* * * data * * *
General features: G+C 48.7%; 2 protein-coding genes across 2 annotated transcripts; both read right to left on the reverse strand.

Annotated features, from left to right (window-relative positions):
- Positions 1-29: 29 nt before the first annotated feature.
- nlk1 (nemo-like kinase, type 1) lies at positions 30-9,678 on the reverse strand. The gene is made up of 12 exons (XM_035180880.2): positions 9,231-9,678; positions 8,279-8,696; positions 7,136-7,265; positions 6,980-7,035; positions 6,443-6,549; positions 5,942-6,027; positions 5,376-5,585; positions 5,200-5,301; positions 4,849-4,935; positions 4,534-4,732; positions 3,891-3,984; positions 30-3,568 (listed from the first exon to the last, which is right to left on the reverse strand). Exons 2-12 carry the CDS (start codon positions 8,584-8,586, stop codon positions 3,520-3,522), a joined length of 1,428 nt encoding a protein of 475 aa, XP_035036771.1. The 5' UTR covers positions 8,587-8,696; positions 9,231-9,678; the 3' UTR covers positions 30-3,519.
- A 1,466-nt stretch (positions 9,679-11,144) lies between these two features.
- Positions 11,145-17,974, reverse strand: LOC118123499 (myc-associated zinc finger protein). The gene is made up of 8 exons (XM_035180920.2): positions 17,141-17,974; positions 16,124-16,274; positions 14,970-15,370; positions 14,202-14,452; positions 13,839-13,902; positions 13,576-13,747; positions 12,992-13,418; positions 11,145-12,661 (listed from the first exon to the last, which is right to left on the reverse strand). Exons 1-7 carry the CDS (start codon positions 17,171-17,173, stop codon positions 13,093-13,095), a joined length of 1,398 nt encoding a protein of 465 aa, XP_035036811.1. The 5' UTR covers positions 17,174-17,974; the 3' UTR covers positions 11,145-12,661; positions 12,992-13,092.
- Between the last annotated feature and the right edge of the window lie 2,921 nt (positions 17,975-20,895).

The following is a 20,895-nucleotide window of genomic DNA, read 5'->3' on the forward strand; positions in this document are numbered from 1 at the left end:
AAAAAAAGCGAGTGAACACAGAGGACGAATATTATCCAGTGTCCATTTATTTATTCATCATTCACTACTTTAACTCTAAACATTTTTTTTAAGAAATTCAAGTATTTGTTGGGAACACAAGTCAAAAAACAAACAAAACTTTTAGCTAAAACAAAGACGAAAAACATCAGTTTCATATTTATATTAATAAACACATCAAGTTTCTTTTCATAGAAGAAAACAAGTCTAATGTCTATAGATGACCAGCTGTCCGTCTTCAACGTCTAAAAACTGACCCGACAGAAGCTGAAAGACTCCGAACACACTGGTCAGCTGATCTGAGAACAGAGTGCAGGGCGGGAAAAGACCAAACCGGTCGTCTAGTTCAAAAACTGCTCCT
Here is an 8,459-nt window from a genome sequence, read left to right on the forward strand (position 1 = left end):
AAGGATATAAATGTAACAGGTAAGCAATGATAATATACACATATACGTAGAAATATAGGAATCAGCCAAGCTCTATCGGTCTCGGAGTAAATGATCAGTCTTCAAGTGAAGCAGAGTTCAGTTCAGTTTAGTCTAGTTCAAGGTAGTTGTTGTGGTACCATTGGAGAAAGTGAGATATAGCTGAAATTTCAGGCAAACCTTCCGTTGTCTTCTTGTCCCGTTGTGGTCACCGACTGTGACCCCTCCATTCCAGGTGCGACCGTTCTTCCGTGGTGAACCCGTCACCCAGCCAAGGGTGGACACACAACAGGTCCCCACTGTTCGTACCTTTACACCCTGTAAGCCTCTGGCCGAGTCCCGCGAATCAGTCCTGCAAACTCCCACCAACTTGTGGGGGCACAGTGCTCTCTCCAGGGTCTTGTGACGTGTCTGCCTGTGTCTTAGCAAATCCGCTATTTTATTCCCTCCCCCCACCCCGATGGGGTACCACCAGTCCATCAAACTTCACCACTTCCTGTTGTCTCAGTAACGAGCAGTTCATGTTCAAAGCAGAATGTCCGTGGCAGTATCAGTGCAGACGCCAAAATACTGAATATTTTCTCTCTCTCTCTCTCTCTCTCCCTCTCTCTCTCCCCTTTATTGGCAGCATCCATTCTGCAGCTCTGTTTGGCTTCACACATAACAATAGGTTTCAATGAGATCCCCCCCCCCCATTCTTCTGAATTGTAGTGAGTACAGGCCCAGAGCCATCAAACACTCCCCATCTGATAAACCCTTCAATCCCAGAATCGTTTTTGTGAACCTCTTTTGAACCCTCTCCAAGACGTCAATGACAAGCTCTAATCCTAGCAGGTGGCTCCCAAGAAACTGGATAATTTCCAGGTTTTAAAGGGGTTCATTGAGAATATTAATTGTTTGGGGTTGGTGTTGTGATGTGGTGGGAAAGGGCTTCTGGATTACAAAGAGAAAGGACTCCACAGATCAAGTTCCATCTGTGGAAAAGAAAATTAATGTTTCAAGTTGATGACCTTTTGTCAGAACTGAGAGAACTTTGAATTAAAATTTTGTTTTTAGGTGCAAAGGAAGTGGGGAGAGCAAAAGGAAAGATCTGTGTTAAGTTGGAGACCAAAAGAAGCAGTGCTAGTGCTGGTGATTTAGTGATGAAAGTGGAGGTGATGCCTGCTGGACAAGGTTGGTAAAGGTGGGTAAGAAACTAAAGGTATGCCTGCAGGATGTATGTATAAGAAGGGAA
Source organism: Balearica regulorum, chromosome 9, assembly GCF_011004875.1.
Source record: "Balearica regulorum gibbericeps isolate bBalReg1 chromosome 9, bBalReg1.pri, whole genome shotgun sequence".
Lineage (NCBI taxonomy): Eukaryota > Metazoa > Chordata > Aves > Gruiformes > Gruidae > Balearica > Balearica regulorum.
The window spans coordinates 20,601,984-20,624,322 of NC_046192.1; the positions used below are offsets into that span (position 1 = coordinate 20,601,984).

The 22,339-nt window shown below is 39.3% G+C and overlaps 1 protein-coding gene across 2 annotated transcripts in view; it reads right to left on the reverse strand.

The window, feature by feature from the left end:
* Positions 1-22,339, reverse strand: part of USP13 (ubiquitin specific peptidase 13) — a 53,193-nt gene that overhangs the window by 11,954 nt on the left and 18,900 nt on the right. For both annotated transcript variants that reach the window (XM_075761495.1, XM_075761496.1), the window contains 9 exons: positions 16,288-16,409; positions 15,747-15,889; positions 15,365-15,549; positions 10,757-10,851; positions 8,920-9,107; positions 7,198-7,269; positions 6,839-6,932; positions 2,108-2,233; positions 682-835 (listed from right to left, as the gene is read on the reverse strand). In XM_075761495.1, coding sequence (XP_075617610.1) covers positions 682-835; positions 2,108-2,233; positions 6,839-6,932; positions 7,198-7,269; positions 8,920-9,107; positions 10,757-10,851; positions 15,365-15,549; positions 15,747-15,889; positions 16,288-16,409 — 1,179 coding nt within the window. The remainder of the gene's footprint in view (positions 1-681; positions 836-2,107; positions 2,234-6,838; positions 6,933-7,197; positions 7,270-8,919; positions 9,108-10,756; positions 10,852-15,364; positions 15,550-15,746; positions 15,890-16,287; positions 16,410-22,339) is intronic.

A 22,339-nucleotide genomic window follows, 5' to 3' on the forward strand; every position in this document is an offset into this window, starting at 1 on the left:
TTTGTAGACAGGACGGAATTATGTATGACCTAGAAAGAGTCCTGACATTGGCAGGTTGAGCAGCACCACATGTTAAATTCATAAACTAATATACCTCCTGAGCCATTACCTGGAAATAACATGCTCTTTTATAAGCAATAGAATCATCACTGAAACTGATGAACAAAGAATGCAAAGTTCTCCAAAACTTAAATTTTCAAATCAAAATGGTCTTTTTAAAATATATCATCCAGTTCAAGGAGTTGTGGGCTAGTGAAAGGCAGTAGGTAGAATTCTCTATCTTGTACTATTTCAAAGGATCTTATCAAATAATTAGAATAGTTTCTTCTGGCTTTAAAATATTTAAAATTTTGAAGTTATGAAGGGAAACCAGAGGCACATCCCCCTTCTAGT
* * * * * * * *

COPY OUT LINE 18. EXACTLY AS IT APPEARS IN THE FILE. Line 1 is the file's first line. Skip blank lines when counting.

* Positions 1-22,339, reverse strand: part of USP13 (ubiquitin specific peptidase 13) — a 53,193-nt gene that overhangs the window by 11,954 nt on the left and 18,900 nt on the right. For both annotated transcript variants that reach the window (XM_075761495.1, XM_075761496.1), the window contains 9 exons: positions 16,288-16,409; positions 15,747-15,889; positions 15,365-15,549; positions 10,757-10,851; positions 8,920-9,107; positions 7,198-7,269; positions 6,839-6,932; positions 2,108-2,233; positions 682-835 (listed from right to left, as the gene is read on the reverse strand). In XM_075761495.1, coding sequence (XP_075617610.1) covers positions 682-835; positions 2,108-2,233; positions 6,839-6,932; positions 7,198-7,269; positions 8,920-9,107; positions 10,757-10,851; positions 15,365-15,549; positions 15,747-15,889; positions 16,288-16,409 — 1,179 coding nt within the window. The remainder of the gene's footprint in view (positions 1-681; positions 836-2,107; positions 2,234-6,838; positions 6,933-7,197; positions 7,270-8,919; positions 9,108-10,756; positions 10,852-15,364; positions 15,550-15,746; positions 15,890-16,287; positions 16,410-22,339) is intronic.